- H.J.Res.69. This joint resolution, introduced by Rep. Don Young (R-AK), provides for congressional disapproval under chapter 8 of title 5, United States Code, of the final rule of the Department of the Interior relating to “Non-Subsistence Take of Wildlife, and Public Participation and Closure Procedures, on National Wildlife Refuges in Alaska.” This 2016 Fish and Wildlife Service rule gave the federal government tighter control over managing predatory animal populations on national wildlife refuges in Alaska. The joint resolution, which passed the House on Feb. 16, is another Congressional Review Act resolution.
Introduced in the Senate
- S.334. Fracturing Regulations Are Effective in State Hands Act. Introduced Feb. 7 by Sen. James Inhofe (R-OK), this bill would clarify that a state has the sole authority to regulate hydraulic fracturing on federal land within the boundaries of the state. Referred to the Senate Committee on Energy and Natural Resources. Companion bill is H.R.928.
- S.335. Federal Land Freedom Act. Introduced Feb. 7 by Sen. James Inhofe (R-OK), this bill would seek to achieve domestic energy independence by empowering states to control the development and production of all forms of energy on all available federal land. Referred to the Senate Committee on Energy and Natural Resources.
- S.338. Scientific Integrity Act. Introduced Feb. 7 by Sen. Bill Nelson (D-FL), this bill would protect scientific integrity in Federal research and policymaking. Referred to the Senate Committee on Commerce, Science, and Transportation. (See the section on the Scientific Integrity Act above for more information)
- S.340. Sensible Environmental Protection Act of 2017. Introduced Feb. 7 by Sen. Mike Crapo (R-ID), this bill would clarify congressional intent regarding the regulation of the use of pesticides in or near navigable waters. Referred to the Senate Committee on Environment and Public Works. Companion bill is H.R. 953.
- S.346. National Volcano Early Warning and Monitoring System Act. Introduced Feb. 8 by Sen. Lisa Murkowski (R-AK), this bill would provide for the establishment of the National Volcano Early Warning and Monitoring System. Referred to the Senate Committee on Energy and Natural Resources.
- S.Res.59. Introduced Feb. 10 by Sen. Richard Blumenthal (D-CT), this resolution expresses support for the designation of February 12, 2017, as “Darwin Day” and recognizes the importance of science in the betterment of humanity. Referred to the Senate Committee on Commerce, Science, and Transportation. Companion resolution is H.Res.44.
- S.368. Mexican Gray Wolf Recovery Plan Act. Introduced Feb. 14 by Sen. Jeff Flake (R-AZ), this bill would require the Director of the United States Fish and Wildlife Service to issue a scientifically valid and state-supported recovery plan for the Mexican gray wolf. Referred to the Senate Committee on Environment and Public Works.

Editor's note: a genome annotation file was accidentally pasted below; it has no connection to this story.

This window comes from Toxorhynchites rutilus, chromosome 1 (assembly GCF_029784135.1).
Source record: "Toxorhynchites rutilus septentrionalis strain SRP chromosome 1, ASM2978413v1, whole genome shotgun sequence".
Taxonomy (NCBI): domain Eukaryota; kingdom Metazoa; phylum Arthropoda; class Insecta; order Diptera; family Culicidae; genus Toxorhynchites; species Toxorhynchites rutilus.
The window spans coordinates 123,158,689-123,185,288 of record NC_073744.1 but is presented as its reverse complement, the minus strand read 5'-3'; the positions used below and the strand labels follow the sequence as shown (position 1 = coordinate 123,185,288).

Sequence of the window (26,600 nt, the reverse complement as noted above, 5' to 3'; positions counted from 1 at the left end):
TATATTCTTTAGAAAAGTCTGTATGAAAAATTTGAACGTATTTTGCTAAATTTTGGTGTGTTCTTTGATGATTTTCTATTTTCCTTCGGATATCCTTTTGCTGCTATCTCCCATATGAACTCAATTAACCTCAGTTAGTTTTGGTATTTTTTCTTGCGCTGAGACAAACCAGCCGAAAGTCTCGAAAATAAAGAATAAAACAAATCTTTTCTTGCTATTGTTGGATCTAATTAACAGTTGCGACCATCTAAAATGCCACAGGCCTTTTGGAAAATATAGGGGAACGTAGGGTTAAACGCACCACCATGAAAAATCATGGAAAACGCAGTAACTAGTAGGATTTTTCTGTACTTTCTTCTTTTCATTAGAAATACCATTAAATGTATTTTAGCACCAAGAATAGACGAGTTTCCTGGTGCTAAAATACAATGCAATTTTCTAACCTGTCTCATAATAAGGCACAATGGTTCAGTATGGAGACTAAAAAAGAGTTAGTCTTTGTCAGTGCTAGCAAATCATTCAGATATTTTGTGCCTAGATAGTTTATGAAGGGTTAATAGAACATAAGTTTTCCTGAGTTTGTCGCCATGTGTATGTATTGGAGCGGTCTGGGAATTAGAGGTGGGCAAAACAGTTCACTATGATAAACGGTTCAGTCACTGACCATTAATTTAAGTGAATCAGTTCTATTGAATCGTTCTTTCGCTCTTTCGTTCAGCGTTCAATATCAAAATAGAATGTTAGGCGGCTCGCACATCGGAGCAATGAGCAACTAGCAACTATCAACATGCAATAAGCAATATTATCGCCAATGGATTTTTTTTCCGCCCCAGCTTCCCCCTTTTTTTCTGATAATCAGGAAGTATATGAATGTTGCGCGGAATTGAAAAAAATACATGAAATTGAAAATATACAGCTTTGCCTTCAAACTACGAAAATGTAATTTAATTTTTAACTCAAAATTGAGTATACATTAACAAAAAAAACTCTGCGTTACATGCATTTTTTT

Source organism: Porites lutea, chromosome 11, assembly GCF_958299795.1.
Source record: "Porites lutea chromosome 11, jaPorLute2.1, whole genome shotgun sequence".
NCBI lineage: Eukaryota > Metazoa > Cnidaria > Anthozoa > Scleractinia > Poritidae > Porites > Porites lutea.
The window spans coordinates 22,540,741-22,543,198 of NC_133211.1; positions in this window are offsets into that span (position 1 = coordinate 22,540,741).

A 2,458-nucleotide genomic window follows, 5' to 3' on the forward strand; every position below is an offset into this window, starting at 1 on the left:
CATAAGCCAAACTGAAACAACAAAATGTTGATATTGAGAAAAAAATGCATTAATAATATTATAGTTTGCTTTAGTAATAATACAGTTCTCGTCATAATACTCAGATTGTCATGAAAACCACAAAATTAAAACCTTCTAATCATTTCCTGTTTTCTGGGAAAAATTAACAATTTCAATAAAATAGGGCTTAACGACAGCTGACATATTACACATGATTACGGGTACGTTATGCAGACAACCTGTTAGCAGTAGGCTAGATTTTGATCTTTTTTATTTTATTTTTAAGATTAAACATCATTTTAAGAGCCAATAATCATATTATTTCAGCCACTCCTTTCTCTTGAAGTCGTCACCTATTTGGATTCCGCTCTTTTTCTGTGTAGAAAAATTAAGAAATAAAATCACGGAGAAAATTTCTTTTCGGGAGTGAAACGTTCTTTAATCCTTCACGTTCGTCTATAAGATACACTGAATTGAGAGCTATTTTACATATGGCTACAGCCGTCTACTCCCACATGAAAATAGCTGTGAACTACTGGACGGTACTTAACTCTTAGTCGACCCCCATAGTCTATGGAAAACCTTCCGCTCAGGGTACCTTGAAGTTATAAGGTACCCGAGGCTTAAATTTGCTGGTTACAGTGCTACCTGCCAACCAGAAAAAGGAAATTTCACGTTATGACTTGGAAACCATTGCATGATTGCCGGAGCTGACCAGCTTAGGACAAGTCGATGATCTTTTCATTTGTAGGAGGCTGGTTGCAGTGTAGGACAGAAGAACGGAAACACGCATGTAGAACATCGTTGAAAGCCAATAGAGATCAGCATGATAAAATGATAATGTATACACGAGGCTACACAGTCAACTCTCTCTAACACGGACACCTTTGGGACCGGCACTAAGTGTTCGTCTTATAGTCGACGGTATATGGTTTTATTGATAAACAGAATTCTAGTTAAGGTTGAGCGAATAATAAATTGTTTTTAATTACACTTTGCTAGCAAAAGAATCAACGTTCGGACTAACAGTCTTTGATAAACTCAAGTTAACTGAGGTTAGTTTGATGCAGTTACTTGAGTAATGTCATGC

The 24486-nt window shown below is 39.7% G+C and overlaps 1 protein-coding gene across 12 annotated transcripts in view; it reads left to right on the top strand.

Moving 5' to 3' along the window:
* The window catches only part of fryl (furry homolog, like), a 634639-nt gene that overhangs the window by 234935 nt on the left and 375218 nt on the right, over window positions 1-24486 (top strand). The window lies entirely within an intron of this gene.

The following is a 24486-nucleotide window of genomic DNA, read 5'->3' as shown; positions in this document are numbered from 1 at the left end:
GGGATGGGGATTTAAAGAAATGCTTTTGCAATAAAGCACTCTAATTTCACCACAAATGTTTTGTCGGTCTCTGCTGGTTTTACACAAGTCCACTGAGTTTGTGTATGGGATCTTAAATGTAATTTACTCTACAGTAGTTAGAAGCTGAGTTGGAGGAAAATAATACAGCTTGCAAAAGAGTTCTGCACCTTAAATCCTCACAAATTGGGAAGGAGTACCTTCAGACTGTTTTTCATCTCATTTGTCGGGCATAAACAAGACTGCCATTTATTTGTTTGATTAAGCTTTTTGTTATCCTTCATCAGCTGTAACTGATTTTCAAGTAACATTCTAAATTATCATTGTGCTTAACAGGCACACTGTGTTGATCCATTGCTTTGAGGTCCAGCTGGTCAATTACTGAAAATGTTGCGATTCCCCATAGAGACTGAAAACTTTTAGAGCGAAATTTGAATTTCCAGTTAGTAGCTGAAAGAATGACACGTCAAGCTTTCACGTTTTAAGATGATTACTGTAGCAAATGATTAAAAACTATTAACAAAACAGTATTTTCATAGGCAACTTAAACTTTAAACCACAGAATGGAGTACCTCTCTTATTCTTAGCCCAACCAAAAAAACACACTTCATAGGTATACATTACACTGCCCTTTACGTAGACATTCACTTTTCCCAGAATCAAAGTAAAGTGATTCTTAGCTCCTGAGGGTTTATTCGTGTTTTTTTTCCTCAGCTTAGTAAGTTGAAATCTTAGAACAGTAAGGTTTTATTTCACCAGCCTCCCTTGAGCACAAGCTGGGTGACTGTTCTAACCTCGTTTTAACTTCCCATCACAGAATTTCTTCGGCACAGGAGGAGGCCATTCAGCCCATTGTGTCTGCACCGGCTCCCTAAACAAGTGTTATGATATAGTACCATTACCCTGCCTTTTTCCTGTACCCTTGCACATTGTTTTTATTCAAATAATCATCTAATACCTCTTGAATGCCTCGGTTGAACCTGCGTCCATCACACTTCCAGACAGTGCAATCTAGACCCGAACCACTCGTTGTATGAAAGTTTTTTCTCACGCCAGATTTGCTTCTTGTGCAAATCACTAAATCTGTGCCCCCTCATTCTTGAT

- S.375. Endangered Species Act Settlement Reform Act. Introduced Feb. 14 by Sen. John Cornyn (R-TX), this bill would amend the Endangered Species Act of 1973 to establish a procedure for approval of certain settlements. Referred to the Senate Committee on Environment and Public Works.
- S.376. 21st Century Endangered Species Transparency Act. Introduced Feb. 14 by Sen. John Cornyn (R-TX), this bill would amend the Endangered Species Act of 1973 to require publication on the Internet of the basis for determinations that species are endangered species or threatened species. Referred to the Senate Committee on Environment and Public Works.
- S.390. Buffalo Tract Protection Act. Introduced Feb. 15 by Sen. Martin Heinrich (D-NM), this bill would withdraw certain Bureau of Land Management land from mineral development. Referred to the Senate Committee on Energy and Natural Resources. Companion bill is H.R.1085.
- S. 401. Appalachian Forest National Heritage Area Act. Introduced Feb. 15 by Sen. Joe Manchin (D-VW), this bill would establish the Appalachian Forest National Heritage Area. Referred to the Senate Committee on Energy and Natural Resources.
Introduced in the House
- H.R.926. American Science Principal and Interest Reduction and Employment (ASPIRE) Act. Introduced Feb. 7 by Rep. Darren Soto (D-FL), this bill would amend the Higher Education Act of 1965 to reduce the principal amount on loans made to STEM majors. Referred to House Committee on Education and Workforce.
- H.R.928. Fracturing Regulations Are Effective in State Hands Act. Introduced Feb. 7 by Rep. Louie Gohmert (R-TX), this bill would clarify that a state has the sole authority to regulate hydraulic fracturing on federal land within the boundaries of the state. Referred to the House Committees on Natural Resources; Agriculture; Transportation and Infrastructure; Energy and Commerce. Companion bill is S.334.